Gheen also said that Barwick did not obtain updated information about Wilson or interview medical providers and family members, a basic part of any suspicious death investigation.
“Barwick’s conclusions were based on an incomplete investigation in which she chose not to investigate other reasonable explanations for the cause of death despite clear indications that Mr. Wilson’s body had sustained trauma,” Gheen wrote.
Barwick did not return phone calls seeking comment.
The difference between her husband’s death from a heart attack, as opposed to injuries from an auto crash, was huge for Cathy Wilson.
Two life insurance policies paid only if his death resulted from an accident, and a third policy paid more if his death was accidental.
Cathy Wilson had the body exhumed and sent to Raleigh for an autopsy. She then paid to have her husband’s body brought back to Andrews and reburied.
Chief Medical Examiner Radisch’s autopsy showed that Jim Wilson died from injuries suffered in the wreck. With a new cause of death, three insurance companies paid benefits to Wilson, which she said totaled about $300,000.
Nearly four years later, she is attempting to recoup money she spent during the legal fight and to hold the state accountable for her emotional suffering. She was seeking $250,000.
Cathy Wilson said she did not understand why she was not awarded more money. She said she and her attorney were not given an explanation.
Legal experts say victims of negligence typically must obtain a diagnosis from a doctor for the court to award compensation for emotional distress. Some attorneys advise clients to go to a doctor immediately.
“It’s like nice guys finish last,” said John Kirby, a Raleigh attorney who specializes in tort claim litigation.
A flawed system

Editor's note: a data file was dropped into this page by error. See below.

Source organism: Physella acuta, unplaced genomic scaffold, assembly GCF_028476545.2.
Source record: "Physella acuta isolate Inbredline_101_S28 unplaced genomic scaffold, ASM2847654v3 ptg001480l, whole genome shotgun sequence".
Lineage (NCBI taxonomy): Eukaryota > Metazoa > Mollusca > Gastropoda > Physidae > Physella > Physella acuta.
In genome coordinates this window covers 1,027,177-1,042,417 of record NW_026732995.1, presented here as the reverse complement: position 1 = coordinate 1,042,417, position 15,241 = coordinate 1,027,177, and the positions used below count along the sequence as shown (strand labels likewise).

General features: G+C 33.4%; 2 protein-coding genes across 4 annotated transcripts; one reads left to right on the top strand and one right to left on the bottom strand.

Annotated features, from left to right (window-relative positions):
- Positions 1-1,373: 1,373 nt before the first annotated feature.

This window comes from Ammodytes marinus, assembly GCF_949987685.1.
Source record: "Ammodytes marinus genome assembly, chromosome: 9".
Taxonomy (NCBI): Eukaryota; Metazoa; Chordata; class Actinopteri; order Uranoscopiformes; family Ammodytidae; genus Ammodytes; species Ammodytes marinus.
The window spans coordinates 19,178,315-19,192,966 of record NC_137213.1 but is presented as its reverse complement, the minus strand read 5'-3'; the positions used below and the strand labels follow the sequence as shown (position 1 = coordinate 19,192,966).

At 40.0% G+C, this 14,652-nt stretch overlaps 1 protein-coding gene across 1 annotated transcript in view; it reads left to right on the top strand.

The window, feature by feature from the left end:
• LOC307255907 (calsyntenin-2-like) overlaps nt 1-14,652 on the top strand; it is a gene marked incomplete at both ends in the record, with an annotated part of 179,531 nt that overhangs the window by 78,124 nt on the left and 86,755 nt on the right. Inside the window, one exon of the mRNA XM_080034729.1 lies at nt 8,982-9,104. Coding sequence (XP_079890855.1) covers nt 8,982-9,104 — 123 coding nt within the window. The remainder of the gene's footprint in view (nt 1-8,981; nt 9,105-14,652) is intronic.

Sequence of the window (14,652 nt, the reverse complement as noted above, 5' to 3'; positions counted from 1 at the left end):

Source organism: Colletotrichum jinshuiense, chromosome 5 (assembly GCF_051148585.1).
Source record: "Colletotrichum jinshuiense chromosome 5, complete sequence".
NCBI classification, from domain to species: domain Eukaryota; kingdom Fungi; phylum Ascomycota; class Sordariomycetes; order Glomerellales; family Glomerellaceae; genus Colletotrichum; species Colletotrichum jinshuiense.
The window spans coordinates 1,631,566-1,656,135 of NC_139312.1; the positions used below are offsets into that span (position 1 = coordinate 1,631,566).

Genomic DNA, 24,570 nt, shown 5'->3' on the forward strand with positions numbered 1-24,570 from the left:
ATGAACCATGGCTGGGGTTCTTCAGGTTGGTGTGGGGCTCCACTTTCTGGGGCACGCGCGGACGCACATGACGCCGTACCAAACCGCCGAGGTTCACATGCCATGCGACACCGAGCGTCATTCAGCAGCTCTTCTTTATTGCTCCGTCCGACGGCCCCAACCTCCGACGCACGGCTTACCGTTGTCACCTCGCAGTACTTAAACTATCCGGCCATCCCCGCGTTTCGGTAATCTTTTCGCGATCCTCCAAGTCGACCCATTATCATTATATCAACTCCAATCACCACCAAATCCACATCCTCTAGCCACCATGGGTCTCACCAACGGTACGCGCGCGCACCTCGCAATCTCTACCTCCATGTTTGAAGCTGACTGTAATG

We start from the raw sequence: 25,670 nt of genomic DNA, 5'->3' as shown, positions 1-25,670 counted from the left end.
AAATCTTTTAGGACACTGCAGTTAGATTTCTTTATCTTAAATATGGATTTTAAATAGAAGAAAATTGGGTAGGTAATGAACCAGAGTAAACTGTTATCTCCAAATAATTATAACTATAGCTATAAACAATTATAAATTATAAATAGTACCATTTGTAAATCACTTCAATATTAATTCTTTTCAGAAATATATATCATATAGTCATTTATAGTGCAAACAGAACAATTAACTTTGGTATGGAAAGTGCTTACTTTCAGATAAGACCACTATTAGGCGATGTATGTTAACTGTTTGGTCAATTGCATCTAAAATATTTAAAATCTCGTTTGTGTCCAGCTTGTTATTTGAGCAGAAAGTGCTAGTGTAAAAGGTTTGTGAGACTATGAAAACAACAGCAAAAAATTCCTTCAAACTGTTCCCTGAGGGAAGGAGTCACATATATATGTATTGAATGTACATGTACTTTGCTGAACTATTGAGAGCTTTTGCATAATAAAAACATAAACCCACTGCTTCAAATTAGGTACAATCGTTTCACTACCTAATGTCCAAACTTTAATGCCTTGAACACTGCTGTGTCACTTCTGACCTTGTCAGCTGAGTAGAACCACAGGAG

Gheen’s ruling is significant because North Carolina’s medical examiner system is prone to mistakes.
An Observer series published last year found that the state’s 350 examiners often don’t adhere to recommended practices, raising questions about the accuracy of their rulings.
In most cases, they don’t go to death scenes and sometimes don’t view bodies. The state doesn’t require training for examiners and rarely disciplines them for violating rules.
Bob Bollinger, a Charlotte attorney, said the case points to a larger problem. Unlike states and counties with leading examiner systems, North Carolina relies on volunteers paid $100 per case instead of trained professionals.
“Maybe if you paid $400 per case, you would get different results,” he said. “This could have all been avoided if the medical examiner had followed the rules.”
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Examiners’ mistakes spur legal action
At least three other families have filed lawsuits alleging that mistakes by medical examiners caused them emotional, mental and physical duress. The N.C. Industrial Commission and attorneys believe the cases are among the first in state history where survivors are seeking damages for the handling of suspicious deaths.
▪ In May 2014, the commission awarded nearly $400,000 to the family of Lorraine Young because a Guilford County medical examiner misidentified her corpse and sent it to the wrong funeral home.
The ruling determined that medical examiners have an obligation to try to correctly identify the deceased in their cases.
▪ In June 2014, the N.C. Court of Appeals ruled unanimously that Gretchen Crowder of Charlotte cannot sue the state for damages because a Gaston County medical examiner conducted a flawed investigation into her son’s death.
The three-judge panel said the N.C. Department of Health and Human Services is protected from liability because medical examiners work for the public and have no duty to individual families.
▪ In January, North Carolina officials agreed to pay $425,000 to Larry Green, who was mistakenly declared dead by a Franklin County medical examiner, zipped into a body bag and sent to a morgue.
The payment settled a lawsuit that alleged the medical examiner’s mistake left Green paralyzed and suffering from severe brain damage.